Guilty as Sin Book Summary and Study Guide

Detailed plot synopsis reviews of Guilty as Sin

Each summer, Kate Beckett's family rented a house on the lake in Sandpoint, ID. The summer she was sixteen, her feelings for the local hand ranch's son, nineteen year old Tommy Ibara morphed into a love relationship. No one ever made her feel as Tommy did. One evening, her parents, Senator Beckett and his wife, left Kate in charge of her younger brother, Michael, while they went out. Kate made plans with Tommy to visit later when Michael was sleeping. She had taken extra care in preparing herself for Tommy, using this expensive lotion that had gold flecks whipped through it that left your skin, silky and shimmery. When Tommy arrived, Michael was still awake and torturing his older sister, so Kate promised two month's allowance and he could watch movies in her room, while Tommy and her went out to the lake. While making out, a loud bang drew them to the front of the house where a car had knocked over planters on the front stoop. Frightened, Kate went to check on Michael but couldn't find him. Tommy and Kate searched the house, the neighbors and called his friends looking for him. Finally, she had to accept that Michael was missing and called the local police, and then dialed her parents. When they arrived home, they were frantic and the Senator blamed Kate for Michael's disappearance yelling: she was too busy being a slut with the local hand ranch instead of watching her brother. Tommy attempted to defend her against her father, but Kate just demanded him to leave. Kate had become the pariah in her family. Several days later the local police got a tip – Emerson Flannery's truck was seen fleeing the Beckett's house. Most of the Flannery's were drunks and hicks. Arriving at Emerson's house they found Michael's body: he had been shot in the chest and head. Emerson wrote a note saying he was sorry for everything that he had done and then shot himself. Senator Beckett told Kate, “It should have been you.”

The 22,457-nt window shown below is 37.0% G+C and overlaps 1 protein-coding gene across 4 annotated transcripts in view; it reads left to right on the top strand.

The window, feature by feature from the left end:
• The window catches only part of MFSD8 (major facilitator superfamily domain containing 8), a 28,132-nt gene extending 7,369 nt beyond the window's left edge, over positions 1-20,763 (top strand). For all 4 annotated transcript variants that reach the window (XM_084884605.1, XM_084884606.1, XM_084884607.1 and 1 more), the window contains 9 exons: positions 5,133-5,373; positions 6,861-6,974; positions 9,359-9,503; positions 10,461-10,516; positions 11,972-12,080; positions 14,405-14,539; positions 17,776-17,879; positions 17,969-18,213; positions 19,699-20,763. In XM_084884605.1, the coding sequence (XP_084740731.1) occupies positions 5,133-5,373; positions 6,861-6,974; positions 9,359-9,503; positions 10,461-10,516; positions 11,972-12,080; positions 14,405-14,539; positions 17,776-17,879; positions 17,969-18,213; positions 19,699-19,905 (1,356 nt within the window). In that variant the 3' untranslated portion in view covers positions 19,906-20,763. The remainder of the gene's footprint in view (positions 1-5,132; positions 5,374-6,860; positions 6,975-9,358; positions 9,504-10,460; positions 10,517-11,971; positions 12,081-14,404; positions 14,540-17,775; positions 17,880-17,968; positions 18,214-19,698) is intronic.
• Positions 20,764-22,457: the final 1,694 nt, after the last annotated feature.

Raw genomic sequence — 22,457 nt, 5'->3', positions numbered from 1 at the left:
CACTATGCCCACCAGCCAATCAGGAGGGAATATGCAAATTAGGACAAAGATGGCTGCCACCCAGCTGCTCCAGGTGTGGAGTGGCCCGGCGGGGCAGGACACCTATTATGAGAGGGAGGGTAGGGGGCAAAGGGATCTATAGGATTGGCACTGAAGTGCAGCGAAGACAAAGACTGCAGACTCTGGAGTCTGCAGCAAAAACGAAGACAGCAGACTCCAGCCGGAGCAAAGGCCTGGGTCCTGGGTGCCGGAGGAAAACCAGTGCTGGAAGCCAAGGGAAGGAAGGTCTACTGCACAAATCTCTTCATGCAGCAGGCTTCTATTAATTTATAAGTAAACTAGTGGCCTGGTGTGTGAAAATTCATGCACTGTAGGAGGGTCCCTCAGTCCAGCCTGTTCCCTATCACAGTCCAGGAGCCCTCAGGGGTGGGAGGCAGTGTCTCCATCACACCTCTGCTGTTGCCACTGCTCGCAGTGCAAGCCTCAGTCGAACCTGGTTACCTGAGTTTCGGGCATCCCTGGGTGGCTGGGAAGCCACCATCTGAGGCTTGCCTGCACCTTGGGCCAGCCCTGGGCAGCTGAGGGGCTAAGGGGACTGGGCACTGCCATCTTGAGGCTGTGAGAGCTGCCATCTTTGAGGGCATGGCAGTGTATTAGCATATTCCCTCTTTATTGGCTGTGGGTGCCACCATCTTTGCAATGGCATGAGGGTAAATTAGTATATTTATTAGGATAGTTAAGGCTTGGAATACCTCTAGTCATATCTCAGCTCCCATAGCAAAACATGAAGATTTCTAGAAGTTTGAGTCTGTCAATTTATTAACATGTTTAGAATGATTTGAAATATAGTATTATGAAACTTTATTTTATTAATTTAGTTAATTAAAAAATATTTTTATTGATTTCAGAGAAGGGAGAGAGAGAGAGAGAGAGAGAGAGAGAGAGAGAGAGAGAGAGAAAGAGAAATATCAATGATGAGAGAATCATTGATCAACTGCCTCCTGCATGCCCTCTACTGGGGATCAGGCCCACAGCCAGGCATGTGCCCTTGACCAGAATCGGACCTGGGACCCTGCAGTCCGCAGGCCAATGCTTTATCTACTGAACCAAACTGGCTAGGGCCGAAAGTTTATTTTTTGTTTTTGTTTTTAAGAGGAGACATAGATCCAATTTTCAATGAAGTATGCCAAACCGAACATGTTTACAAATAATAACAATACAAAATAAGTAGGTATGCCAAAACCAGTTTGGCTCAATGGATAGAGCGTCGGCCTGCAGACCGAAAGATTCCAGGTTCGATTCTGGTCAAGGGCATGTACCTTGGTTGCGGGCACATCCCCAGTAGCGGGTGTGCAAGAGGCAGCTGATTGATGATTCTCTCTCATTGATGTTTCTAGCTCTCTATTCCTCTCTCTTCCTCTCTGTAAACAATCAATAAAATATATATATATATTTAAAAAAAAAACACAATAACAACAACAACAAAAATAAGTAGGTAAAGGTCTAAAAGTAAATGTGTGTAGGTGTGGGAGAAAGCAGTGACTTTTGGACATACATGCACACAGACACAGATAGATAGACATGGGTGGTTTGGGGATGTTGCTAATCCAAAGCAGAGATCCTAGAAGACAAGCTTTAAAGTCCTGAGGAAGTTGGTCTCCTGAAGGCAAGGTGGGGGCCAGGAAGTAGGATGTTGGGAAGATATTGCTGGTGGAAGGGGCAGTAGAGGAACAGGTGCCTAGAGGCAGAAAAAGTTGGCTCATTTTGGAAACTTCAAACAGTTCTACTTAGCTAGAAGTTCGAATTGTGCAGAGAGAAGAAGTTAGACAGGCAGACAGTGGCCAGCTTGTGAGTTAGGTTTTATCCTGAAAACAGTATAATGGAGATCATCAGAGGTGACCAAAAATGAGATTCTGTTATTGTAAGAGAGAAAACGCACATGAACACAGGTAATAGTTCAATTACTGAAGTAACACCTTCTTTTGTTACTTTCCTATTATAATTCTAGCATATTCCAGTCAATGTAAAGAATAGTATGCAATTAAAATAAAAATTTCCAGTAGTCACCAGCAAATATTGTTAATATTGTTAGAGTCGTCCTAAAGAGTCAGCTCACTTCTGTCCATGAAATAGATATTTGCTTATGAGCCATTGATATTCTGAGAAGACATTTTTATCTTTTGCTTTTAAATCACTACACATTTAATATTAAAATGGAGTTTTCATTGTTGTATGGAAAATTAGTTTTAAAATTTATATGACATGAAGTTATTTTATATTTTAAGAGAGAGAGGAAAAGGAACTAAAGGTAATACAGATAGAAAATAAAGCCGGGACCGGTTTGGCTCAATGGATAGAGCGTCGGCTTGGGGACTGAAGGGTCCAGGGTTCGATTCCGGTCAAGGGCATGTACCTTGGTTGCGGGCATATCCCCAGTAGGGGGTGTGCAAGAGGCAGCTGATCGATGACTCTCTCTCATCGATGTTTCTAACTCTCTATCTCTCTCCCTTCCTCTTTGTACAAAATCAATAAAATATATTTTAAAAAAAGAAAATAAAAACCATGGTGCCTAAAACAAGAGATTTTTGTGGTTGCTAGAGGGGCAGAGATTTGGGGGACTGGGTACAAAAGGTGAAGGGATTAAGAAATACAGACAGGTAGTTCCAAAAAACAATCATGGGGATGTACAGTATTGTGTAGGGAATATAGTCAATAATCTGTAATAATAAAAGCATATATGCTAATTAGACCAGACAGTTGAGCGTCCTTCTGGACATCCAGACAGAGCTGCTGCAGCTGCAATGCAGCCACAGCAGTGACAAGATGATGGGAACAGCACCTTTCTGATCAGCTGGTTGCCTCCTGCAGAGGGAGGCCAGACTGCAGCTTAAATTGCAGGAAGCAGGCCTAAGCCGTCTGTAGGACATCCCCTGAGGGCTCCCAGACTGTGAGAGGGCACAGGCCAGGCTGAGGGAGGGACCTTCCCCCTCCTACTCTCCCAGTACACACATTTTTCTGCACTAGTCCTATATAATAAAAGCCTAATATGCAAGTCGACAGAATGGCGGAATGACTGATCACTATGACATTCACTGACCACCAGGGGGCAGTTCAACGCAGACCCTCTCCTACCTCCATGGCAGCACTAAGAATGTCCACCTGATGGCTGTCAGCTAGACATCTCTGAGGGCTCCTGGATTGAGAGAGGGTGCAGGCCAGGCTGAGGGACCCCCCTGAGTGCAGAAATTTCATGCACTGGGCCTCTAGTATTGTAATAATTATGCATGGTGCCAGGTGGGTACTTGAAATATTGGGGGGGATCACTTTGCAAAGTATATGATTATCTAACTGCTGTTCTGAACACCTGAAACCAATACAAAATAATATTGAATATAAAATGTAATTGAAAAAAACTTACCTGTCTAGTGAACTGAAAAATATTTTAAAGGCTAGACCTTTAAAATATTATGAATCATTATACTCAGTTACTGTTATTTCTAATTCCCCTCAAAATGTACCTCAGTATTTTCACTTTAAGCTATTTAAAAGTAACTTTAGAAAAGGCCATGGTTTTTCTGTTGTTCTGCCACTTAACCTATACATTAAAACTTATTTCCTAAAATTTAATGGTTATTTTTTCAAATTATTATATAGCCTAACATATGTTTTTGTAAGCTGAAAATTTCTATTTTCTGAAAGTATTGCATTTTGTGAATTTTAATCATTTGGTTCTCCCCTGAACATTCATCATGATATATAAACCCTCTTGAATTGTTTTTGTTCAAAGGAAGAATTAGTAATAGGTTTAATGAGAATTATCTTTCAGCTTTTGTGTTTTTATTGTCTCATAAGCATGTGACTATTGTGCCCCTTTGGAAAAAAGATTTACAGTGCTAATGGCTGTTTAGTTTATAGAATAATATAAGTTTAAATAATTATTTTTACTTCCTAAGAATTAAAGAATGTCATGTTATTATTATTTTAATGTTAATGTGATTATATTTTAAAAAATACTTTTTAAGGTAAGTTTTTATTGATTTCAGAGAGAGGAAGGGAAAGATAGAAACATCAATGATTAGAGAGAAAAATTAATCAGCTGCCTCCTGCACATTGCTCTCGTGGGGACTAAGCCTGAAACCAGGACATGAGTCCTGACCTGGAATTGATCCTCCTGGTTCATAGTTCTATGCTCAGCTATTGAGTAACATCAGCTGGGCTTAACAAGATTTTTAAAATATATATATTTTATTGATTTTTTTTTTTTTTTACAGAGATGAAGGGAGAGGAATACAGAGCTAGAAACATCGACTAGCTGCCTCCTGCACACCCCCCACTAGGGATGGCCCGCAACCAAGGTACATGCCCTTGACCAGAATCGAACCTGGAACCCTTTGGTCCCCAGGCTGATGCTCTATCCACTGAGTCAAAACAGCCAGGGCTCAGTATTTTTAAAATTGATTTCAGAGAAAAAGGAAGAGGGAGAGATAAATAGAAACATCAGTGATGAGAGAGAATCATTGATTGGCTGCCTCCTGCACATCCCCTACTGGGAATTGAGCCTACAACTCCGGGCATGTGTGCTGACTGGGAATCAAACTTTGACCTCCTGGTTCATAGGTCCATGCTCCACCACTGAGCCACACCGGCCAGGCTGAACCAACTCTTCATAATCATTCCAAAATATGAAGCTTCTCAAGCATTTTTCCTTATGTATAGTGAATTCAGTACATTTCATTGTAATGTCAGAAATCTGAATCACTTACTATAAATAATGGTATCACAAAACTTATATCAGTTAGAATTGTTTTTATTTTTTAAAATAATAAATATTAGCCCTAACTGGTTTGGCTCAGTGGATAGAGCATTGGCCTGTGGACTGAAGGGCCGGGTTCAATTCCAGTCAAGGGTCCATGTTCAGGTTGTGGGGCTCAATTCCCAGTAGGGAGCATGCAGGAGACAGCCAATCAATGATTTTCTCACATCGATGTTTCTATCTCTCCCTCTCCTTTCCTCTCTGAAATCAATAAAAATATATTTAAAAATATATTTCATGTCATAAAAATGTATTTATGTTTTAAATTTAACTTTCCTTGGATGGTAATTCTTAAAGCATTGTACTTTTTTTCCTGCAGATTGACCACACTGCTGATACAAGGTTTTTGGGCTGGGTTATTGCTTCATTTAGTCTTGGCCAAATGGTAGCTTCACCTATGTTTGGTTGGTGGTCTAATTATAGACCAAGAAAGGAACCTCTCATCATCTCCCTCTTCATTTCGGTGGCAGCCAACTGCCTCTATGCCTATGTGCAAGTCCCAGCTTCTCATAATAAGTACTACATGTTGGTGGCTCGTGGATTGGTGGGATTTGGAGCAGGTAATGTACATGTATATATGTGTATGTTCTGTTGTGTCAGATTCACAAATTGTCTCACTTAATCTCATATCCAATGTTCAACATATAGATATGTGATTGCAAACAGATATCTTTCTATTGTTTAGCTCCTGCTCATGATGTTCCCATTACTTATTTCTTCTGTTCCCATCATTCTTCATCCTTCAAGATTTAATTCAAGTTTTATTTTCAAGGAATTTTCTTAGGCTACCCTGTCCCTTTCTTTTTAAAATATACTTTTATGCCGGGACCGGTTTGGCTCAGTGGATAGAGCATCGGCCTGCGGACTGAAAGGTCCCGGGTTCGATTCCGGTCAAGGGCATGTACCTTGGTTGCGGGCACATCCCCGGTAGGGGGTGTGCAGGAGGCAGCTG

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Fourteen Years Later

Kate had dedicated her life helping to find missing children. As the main spokesperson for St. Anthony's Foundation, she dealt with the families and the media. Being called back to Sandpoint, she is to set up a call center for missing Tricia Fuller, help sift through information regarding the case and deal with the media. It was nice to see her old friend, CJ, who is now the local sheriff and John Burkhart, the wealthy millionaire from next door, but she was surprised to learn she would be working with Tommy Ibara. Tension swirled between the two, both uneasiness and sexual.

After Senator Beckett had Tommy's scholarship pulled and threatened to have the bank call in on his parent's mortgage immediately, Tommy went into the Army and became a Ranger. He now operates a security business. When Kate first saw him, she noticed right away he had become cold and distant, not the kind, loving, easy going Tommy she knew fourteen years ago. But then, she assessed herself and realized she was no longer the same. She was trapped by her family which shaped her to who she is and had to let Tommy deal with the fallout from her father on his own. She dealt with the fall out as well, attempting to commit suicide by slashing her wrists.

Kate, Tommy and CJ work closely together to find Tricia. Kate and Tommy fought on and off trying to keep their feelings for each other hidden, then one night, Tommy rides over to Kate's townhouse and they have sex. After that, things become a little better between the two. They talk of what happened to each other after Michael's murder and find an even ground.

In the meantime, Tricia is being kept in a trailer hidden deep in the woods, handcuffed to the metal bed. Her kidnapper comes every day and brings her water, shakes and sandwiches from her favorite diner. He even gives her a necklace and tells her he loves her but beats Tricia whenever she is “bad”.